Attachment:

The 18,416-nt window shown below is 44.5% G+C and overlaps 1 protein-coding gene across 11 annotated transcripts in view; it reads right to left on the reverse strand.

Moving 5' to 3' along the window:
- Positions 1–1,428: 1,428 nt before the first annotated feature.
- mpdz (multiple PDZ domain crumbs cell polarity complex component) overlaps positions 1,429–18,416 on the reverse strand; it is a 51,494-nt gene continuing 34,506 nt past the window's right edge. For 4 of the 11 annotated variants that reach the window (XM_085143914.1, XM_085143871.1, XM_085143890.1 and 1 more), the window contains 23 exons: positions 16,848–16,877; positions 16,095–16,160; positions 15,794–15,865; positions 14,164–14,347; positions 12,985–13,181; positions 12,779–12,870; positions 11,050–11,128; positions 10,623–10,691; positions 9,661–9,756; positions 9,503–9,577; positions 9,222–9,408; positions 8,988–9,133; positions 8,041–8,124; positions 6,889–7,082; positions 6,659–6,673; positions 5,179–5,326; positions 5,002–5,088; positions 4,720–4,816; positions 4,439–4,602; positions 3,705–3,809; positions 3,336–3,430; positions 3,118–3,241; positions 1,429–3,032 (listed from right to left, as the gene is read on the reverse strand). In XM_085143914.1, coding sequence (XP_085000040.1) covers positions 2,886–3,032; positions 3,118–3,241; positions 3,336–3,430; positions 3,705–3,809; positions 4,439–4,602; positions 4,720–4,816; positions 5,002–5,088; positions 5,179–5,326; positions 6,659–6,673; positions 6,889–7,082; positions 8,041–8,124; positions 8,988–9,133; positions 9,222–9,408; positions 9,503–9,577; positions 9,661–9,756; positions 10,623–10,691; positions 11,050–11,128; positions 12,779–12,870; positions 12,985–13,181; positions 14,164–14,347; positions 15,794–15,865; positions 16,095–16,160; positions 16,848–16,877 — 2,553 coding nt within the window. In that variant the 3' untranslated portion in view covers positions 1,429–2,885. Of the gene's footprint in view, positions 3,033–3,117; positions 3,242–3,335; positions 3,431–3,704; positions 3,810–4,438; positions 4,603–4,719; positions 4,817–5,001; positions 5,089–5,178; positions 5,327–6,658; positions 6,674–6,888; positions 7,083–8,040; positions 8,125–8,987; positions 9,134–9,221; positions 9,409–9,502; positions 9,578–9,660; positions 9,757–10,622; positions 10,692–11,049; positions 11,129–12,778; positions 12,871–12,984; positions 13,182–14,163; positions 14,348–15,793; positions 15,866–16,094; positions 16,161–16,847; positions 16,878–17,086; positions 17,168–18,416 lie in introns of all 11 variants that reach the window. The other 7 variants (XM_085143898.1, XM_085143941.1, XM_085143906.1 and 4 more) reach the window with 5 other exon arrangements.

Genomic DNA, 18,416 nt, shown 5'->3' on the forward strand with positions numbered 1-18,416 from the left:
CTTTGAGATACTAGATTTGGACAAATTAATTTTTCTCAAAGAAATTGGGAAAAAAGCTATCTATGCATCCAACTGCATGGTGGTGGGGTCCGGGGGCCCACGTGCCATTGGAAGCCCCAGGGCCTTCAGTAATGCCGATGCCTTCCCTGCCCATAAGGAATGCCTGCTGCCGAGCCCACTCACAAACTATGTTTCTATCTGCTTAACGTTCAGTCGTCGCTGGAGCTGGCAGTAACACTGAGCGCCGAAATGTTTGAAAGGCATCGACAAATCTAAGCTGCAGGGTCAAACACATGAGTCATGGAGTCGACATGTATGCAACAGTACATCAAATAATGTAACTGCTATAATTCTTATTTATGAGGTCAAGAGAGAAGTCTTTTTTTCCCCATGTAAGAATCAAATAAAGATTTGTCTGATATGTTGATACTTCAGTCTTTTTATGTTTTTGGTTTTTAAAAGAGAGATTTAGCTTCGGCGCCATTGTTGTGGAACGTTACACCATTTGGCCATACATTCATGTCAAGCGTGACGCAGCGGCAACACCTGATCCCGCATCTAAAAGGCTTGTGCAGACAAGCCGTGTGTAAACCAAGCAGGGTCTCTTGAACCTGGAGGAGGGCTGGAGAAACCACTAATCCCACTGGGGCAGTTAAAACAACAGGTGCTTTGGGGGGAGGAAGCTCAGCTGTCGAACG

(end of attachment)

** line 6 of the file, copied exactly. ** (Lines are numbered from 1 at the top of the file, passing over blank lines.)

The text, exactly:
CTTTGAGATACTAGATTTGGACAAATTAATTTTTCTCAAAGAAATTGGGAAAAAAGCTATCTATGCATCCAACTGCATGGTGGTGGGGTCCGGGGGCCCACGTGCCATTGGAAGCCCCAGGGCCTTCAGTAATGCCGATGCCTTCCCTGCCCATAAGGAATGCCTGCTGCCGAGCCCACTCACAAACTATGTTTCTATCTGCTTAACGTTCAGTCGTCGCTGGAGCTGGCAGTAACACTGAGCGCCGAAATGTTTGAAAGGCATCGACAAATCTAAGCTGCAGGGTCAAACACATGAGTCATGGAGTCGACATGTATGCAACAGTACATCAAATAATGTAACTGCTATAATTCTTATTTATGAGGTCAAGAGAGAAGTCTTTTTTTCCCCATGTAAGAATCAAATAAAGATTTGTCTGATATGTTGATACTTCAGTCTTTTTATGTTTTTGGTTTTTAAAAGAGAGATTTAGCTTCGGCGCCATTGTTGTGGAACGTTACACCATTTGGCCATACATTCATGTCAAGCGTGACGCAGCGGCAACACCTGATCCCGCATCTAAAAGGCTTGTGCAGACAAGCCGTGTGTAAACCAAGCAGGGTCTCTTGAACCTGGAGGAGGGCTGGAGAAACCACTAATCCCACTGGGGCAGTTAAAACAACAGGTGCTTTGGGGGGAGGAAGCTCAGCTGTCGAACG